MetLife filed a complaint against FSOC challenging the designation. On March 30, 2016, the District Court found that FSOC’s determination was “arbitrary and capricious” and rescinded MetLife’s designation.
Standard of Review
Under Dodd-Frank, district courts may rescind FSOC’s designation only upon a conclusion that it was “arbitrary and capricious.” This narrow and highly deferential standard of review requires only that the court find a rational basis for FSOC’s decision. To rescind, the court must find that FSOC departed from its prior policy or rules without providing sufficient justification.
With respect to MetLife, the District Court concluded that FSOC’s designation process was “fatally flawed.” FSOC “critical[ly] depart[ed]” from standards previously adopted in its guidance, and FSOC’s intentional disregard of the “downside cost” considerations to designating MetLife ignored recent Supreme Court standards.
Cost-Benefit Analysis Necessary For Dodd-Frank Administrative Decisions
FSOC’s intentional exclusion of cost considerations rendered its determination arbitrary and capricious under recent Supreme Court precedent. The Supreme Court’s decision in Michigan v. Environmental Protection Agency provided that cost-benefit analyses may be imputed: a statute’s use of the word “appropriate” “naturally and traditionally includes consideration of all relevant factors.”  The Supreme Court found cost to be an “important aspect of the problem” and noted that “any disadvantage could be termed a cost.” In its analysis, however, FSOC ignored cost considerations, arguing that Dodd-Frank does not require FSOC to perform a cost-benefit analysis.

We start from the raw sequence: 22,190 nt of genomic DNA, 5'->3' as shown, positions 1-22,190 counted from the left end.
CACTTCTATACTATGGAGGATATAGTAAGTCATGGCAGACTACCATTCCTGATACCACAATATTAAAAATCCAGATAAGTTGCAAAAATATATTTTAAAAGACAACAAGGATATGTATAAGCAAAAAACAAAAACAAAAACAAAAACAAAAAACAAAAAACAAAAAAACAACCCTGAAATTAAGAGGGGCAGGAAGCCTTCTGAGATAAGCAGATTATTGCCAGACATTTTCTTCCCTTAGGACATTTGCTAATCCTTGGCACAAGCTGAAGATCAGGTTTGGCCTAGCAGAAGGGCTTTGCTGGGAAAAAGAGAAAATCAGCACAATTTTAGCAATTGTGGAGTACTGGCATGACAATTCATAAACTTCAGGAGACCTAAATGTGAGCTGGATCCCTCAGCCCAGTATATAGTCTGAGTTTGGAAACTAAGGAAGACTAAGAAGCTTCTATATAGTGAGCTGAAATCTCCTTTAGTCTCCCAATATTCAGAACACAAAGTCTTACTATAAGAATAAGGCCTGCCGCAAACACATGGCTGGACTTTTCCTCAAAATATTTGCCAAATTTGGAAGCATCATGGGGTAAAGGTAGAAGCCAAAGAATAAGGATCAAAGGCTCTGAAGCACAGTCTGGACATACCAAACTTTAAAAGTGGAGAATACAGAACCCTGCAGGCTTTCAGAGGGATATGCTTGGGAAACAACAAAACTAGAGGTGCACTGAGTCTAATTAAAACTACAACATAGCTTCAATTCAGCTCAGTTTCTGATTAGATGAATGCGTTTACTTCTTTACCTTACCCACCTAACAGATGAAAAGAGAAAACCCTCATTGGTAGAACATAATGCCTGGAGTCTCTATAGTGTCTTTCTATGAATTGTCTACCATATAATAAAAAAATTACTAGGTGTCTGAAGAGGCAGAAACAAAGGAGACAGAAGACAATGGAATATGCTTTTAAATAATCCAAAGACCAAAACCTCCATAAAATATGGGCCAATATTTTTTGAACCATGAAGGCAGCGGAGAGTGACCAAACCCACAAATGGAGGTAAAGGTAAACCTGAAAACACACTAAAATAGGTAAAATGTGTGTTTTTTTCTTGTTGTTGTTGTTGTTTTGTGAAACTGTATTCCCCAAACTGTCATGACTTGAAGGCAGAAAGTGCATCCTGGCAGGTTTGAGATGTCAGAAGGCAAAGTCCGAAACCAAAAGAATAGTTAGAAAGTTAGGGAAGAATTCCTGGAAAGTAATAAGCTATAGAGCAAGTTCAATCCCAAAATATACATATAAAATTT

MetLife argued that the heightened regulatory standards associated with its designation would “impos[e] billions of dollars in cost [that] could actually make MetLife more vulnerable to distress.” FSOC’s designation actually did “foist ‘billions of dollars’ of regulatory costs” upon MetLife. The District Court explained that, because the “cost-benefit analysis is a central part of the administrative process,” “cost must be balanced against benefit because ‘[n]o regulation is ‘appropriate’ if it does significantly more harm than good.” The District Court found it “impossible” to determine whether FSOC’s designation of MetLife as systemically important “does significantly more harm than good.” Significantly, the District Court anticipated that the line of cases on which FSOC anchored its disregard of cost is unlikely to survive Michigan.
FSOC’s Process “Critically” Departed From Its Guidance